Plan presents opportunities to spur economy, reduce energy use and costs
Achieving Vermont’s climate commitments is not only possible—it is also an opportunity to make energy less expensive for Vermont households and businesses while creating jobs for Vermonters. That’s one of the key findings of the latest Annual Progress Report for Vermont, released Tuesday, May 25, by the non-profit Energy Action Network (EAN).
“To meet our responsibility and seize this opportunity, we have to recognize that fossil fuels are our number one problem — both in terms of climate pollution and in terms of energy costs,” said Jared Duval, executive director of EAN. “To have a chance to meet our emissions reduction requirements under the Global Warming Solutions Act (GWSA)and to protect Vermonters in a time of social and economic disparities, we have to stop purchasing and installing new fossil fueled equipment when there are more affordable electric and renewable alternatives.”
The report also finds that Vermont’s dependence on 100% imported fossil fuel creates a major drain on the state economy—an average outflow of nearly $1.5 billion a year. In contrast, transitioning to more efficient transportation and heating solutions that use Vermont’s low-carbon electricity or renewable fuels can keep three to four times more money recirculating in-state. Moreover, because the cost of fossil fuels has historically been higher and more price volatile than electric and renewable alternatives, solutions like electric vehicles, heat pumps, and advanced wood heating have a triple benefit—pollution reduction, cost savings, and local economic investment.
“We can do this! The solutions can save Vermonters money while helping revitalize Vermont’s economy,” Duval said.
The report also summarizes EAN’s Emissions Reduction Pathways Model, which analyzes sector-specific pathways and actions that can add up to achieving Vermont’s climate commitments for 2025 and 2030. As of the latest data, Vermont is halfway to achieving its first greenhouse gas emissions reduction requirement of 26% below 2005 levels by 2025, with 2018 emissions 13% below those of 2005. However, Vermont is only at the starting line for the requirement to be 40% below 1990 emissions by 2030. As of 2018, emissions were just back to being equal with 1990 levels.
Over 90% of the decline in Vermont’s greenhouse gas emissions between 2015 and 2018 resulted from changes to the statewide electricity portfolio, mandated by the Renewable Energy Standard. However, the report also points out that no comparable policy or regulatory framework is yet in place to require pollution reduction from the transportation or thermal sectors.
“Vermont policymakers need to get serious fast about the transportation and thermal sectors, in particular,” said Duval. “Otherwise the numbers just don’t add up.”
Transportation and thermal sector fossil fuel use are together responsible for 74% of Vermont’s climate pollution.
One of the most effective actions is the purchase and use of electric vehicles instead of fossil fuel vehicles. EAN models 46,000 EVs replacing gas vehicles by 2025 and 120,000 EVs by 2030. That would mean about one out of every four new vehicles purchased in Vermont over the next five years being electric and then at least one out of every two vehicles between 2026-2030. EVs can achieve rapid and significant pollution reduction, both because they use energy more efficiently than fossil fuel vehicles and because they rely on Vermont’s cleanest-in-the-nation electricity portfolio. EVs also have the benefit of saving rural Vermont drivers an average of $1,500 a year on fuel and maintenance compared to fossil fuel vehicles and are often less-expensive up-front, after incentives.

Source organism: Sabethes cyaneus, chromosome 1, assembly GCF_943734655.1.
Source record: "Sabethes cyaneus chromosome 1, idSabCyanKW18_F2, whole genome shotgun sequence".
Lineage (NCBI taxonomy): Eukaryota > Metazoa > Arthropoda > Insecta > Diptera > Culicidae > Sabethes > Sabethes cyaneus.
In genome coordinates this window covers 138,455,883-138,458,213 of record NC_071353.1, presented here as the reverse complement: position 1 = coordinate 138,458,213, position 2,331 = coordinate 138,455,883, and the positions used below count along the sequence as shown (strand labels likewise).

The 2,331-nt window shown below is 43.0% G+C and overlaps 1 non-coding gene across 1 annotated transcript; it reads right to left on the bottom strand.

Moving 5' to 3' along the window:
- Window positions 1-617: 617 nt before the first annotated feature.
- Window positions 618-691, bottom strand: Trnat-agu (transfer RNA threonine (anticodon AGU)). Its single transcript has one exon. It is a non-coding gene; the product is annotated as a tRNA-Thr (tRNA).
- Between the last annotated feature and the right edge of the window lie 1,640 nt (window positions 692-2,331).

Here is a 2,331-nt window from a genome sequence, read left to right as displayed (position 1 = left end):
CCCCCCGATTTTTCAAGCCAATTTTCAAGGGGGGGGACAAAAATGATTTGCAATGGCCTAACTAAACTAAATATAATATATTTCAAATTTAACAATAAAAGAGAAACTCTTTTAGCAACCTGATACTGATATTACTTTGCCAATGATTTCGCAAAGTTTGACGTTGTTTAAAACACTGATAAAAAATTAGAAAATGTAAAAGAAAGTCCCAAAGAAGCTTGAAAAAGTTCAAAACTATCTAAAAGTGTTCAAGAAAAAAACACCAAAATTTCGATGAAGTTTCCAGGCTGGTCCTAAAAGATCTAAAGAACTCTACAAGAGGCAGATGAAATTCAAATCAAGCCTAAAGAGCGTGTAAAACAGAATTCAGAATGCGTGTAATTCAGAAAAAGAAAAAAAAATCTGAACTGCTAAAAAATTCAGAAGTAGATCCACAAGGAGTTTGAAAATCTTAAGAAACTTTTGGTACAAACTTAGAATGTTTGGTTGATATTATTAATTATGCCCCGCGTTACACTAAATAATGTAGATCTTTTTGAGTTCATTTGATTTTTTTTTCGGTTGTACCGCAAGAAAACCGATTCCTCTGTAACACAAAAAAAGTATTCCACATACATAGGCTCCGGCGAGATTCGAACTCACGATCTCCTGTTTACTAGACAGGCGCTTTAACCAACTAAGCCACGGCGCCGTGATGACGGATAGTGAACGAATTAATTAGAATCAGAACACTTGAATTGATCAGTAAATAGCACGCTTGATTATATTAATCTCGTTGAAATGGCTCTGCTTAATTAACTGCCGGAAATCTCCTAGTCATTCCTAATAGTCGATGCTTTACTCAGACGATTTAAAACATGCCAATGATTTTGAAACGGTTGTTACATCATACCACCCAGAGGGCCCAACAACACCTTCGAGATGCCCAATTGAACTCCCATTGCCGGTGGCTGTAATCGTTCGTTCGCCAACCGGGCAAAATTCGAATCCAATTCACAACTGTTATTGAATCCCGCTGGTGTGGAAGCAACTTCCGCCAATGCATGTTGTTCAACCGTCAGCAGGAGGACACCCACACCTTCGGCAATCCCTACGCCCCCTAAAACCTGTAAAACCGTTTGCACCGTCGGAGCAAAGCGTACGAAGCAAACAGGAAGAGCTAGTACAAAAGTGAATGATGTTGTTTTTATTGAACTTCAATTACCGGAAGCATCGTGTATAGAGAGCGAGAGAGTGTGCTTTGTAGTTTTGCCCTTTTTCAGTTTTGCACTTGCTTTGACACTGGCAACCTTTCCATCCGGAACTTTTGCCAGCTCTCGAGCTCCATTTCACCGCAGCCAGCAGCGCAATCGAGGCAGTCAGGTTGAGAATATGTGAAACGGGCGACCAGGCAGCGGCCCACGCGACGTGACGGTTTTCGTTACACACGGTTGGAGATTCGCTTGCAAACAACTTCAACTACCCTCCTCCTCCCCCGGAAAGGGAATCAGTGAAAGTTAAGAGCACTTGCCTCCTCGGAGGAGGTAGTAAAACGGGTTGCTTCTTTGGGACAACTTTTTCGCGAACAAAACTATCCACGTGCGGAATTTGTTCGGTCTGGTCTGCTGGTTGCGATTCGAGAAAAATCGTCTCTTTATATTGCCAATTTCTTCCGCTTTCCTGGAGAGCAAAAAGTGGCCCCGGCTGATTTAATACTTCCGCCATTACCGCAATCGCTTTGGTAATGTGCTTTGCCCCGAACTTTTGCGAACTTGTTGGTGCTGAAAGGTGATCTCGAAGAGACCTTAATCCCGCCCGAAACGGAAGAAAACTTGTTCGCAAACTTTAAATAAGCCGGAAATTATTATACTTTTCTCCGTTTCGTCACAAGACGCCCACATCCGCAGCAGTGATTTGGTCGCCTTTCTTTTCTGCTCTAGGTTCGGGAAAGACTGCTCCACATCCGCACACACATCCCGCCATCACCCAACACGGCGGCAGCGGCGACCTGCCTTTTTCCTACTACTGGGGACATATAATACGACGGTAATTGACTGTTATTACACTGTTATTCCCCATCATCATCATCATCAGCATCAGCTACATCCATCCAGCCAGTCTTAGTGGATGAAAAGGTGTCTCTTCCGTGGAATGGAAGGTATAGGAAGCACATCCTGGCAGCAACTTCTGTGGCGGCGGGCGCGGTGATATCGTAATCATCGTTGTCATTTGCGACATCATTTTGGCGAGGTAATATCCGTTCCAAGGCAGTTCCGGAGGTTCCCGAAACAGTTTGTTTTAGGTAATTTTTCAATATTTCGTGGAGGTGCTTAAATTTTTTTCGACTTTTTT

On the heating side, a variety of options can replace fossil fuel systems like propane and fuel oil, ranging from heat pumps to B100 biodiesel to advanced wood heat (including both efficient pellet stoves and automated wood heat boilers and furnaces). EAN also models a five-fold increase in home weatherization likely being necessary over the next decade, both to provide direct emissions reduction and cost savings from reduced fuel use and to open up additional opportunities to use clean heating systems. EAN’s report identifies an opportunity to weatherize 120,000 more homes by 2030, especially those of lower- and middle-income Vermonters.
To ensure that all Vermonters can access pollution-reducing, money-saving alternatives, the report emphasizes that policies and incentives need to be equitably designed, prioritizing lower-income Vermonters for assistance, in particular.
“As a legislator working on climate change, I am keenly aware that to do good work, we must have good data. EAN’s Annual Progress Report for Vermont provides essential, concise, non-partisan scientific information and analysis,” said Senator Christopher Bray, chair of the Senate Natural Resources and Energy Committee. “This report will be a very useful tool as we prepare our climate bills for next session.”
The report also comes as the Vermont Climate Council is working to develop a climate action plan for Vermont. Due in December, 2021 the plan will include recommendations about how to meet Vermont’s legally mandated emissions reduction requirements by 2025 and 2030.
“EAN’s Annual Progress Report for Vermont builds on the emissions inventory the Agency compiles annually, transforming this technical dataset into something far more accessible to Vermonters,” said Agency of Natural Resources Secretary Julie Moore. “This report, along with EAN’s Emissions Reduction Pathways Model, are invaluable resources in helping the public understand the magnitude of the work required to achieve the emissions reduction requirements established by the Global Warming Solutions Act.”
To read the full report, visit: eanvt.org/2021-EAN-report.